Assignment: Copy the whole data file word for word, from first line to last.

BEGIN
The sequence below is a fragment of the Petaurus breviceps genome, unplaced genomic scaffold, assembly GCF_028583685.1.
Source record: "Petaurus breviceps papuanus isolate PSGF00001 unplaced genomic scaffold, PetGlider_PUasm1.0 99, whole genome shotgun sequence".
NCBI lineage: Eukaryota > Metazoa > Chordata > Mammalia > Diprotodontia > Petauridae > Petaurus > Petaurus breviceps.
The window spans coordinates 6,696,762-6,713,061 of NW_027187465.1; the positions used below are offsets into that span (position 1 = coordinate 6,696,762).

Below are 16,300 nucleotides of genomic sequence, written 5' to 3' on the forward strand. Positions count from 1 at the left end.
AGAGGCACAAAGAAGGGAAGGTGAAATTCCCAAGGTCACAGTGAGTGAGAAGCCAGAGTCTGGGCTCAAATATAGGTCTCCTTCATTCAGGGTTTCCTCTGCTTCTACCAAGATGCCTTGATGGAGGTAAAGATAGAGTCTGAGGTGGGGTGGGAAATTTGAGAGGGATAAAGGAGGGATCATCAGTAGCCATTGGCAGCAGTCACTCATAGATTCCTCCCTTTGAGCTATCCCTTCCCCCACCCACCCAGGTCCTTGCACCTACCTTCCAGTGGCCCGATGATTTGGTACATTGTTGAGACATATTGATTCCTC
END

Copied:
The sequence below is a fragment of the Petaurus breviceps genome, unplaced genomic scaffold, assembly GCF_028583685.1.
Source record: "Petaurus breviceps papuanus isolate PSGF00001 unplaced genomic scaffold, PetGlider_PUasm1.0 99, whole genome shotgun sequence".
NCBI lineage: Eukaryota > Metazoa > Chordata > Mammalia > Diprotodontia > Petauridae > Petaurus > Petaurus breviceps.
The window spans coordinates 6,696,762-6,713,061 of NW_027187465.1; the positions used below are offsets into that span (position 1 = coordinate 6,696,762).

Below are 16,300 nucleotides of genomic sequence, written 5' to 3' on the forward strand. Positions count from 1 at the left end.
AGAGGCACAAAGAAGGGAAGGTGAAATTCCCAAGGTCACAGTGAGTGAGAAGCCAGAGTCTGGGCTCAAATATAGGTCTCCTTCATTCAGGGTTTCCTCTGCTTCTACCAAGATGCCTTGATGGAGGTAAAGATAGAGTCTGAGGTGGGGTGGGAAATTTGAGAGGGATAAAGGAGGGATCATCAGTAGCCATTGGCAGCAGTCACTCATAGATTCCTCCCTTTGAGCTATCCCTTCCCCCACCCACCCAGGTCCTTGCACCTACCTTCCAGTGGCCCGATGATTTGGTACATTGTTGAGACATATTGATTCCTC